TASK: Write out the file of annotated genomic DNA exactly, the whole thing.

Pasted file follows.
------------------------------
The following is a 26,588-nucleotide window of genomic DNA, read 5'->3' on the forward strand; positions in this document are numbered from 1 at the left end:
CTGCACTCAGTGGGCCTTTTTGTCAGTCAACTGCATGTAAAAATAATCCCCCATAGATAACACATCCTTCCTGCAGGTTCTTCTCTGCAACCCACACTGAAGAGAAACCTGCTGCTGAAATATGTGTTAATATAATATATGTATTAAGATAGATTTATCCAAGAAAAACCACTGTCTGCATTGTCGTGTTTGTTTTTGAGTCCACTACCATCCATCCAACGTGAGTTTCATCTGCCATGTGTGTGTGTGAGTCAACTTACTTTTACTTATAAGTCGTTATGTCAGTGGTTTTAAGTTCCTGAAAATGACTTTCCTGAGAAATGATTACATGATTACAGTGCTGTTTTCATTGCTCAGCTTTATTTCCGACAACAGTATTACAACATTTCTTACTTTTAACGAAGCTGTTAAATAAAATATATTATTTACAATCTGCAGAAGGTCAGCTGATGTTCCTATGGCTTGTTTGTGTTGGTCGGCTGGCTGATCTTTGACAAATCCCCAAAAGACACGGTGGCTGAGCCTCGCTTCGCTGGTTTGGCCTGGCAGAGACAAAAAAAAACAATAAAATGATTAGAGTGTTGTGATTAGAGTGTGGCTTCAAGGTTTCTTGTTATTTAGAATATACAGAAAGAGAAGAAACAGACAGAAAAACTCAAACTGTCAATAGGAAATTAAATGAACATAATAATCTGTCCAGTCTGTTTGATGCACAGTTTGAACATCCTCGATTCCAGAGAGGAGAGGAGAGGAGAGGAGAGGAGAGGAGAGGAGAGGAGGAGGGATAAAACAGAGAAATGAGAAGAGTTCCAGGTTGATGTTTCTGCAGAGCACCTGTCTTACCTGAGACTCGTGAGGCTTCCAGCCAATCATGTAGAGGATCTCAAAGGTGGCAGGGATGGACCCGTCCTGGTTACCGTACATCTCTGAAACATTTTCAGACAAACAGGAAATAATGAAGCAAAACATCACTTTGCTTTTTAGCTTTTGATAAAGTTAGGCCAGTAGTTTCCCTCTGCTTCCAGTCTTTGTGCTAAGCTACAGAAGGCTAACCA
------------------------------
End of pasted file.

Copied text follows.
The following is a 26,588-nucleotide window of genomic DNA, read 5'->3' on the forward strand; positions in this document are numbered from 1 at the left end:
CTGCACTCAGTGGGCCTTTTTGTCAGTCAACTGCATGTAAAAATAATCCCCCATAGATAACACATCCTTCCTGCAGGTTCTTCTCTGCAACCCACACTGAAGAGAAACCTGCTGCTGAAATATGTGTTAATATAATATATGTATTAAGATAGATTTATCCAAGAAAAACCACTGTCTGCATTGTCGTGTTTGTTTTTGAGTCCACTACCATCCATCCAACGTGAGTTTCATCTGCCATGTGTGTGTGTGAGTCAACTTACTTTTACTTATAAGTCGTTATGTCAGTGGTTTTAAGTTCCTGAAAATGACTTTCCTGAGAAATGATTACATGATTACAGTGCTGTTTTCATTGCTCAGCTTTATTTCCGACAACAGTATTACAACATTTCTTACTTTTAACGAAGCTGTTAAATAAAATATATTATTTACAATCTGCAGAAGGTCAGCTGATGTTCCTATGGCTTGTTTGTGTTGGTCGGCTGGCTGATCTTTGACAAATCCCCAAAAGACACGGTGGCTGAGCCTCGCTTCGCTGGTTTGGCCTGGCAGAGACAAAAAAAAACAATAAAATGATTAGAGTGTTGTGATTAGAGTGTGGCTTCAAGGTTTCTTGTTATTTAGAATATACAGAAAGAGAAGAAACAGACAGAAAAACTCAAACTGTCAATAGGAAATTAAATGAACATAATAATCTGTCCAGTCTGTTTGATGCACAGTTTGAACATCCTCGATTCCAGAGAGGAGAGGAGAGGAGAGGAGAGGAGAGGAGAGGAGAGGAGGAGGGATAAAACAGAGAAATGAGAAGAGTTCCAGGTTGATGTTTCTGCAGAGCACCTGTCTTACCTGAGACTCGTGAGGCTTCCAGCCAATCATGTAGAGGATCTCAAAGGTGGCAGGGATGGACCCGTCCTGGTTACCGTACATCTCTGAAACATTTTCAGACAAACAGGAAATAATGAAGCAAAACATCACTTTGCTTTTTAGCTTTTGATAAAGTTAGGCCAGTAGTTTCCCTCTGCTTCCAGTCTTTGTGCTAAGCTACAGAAGGCTAACCA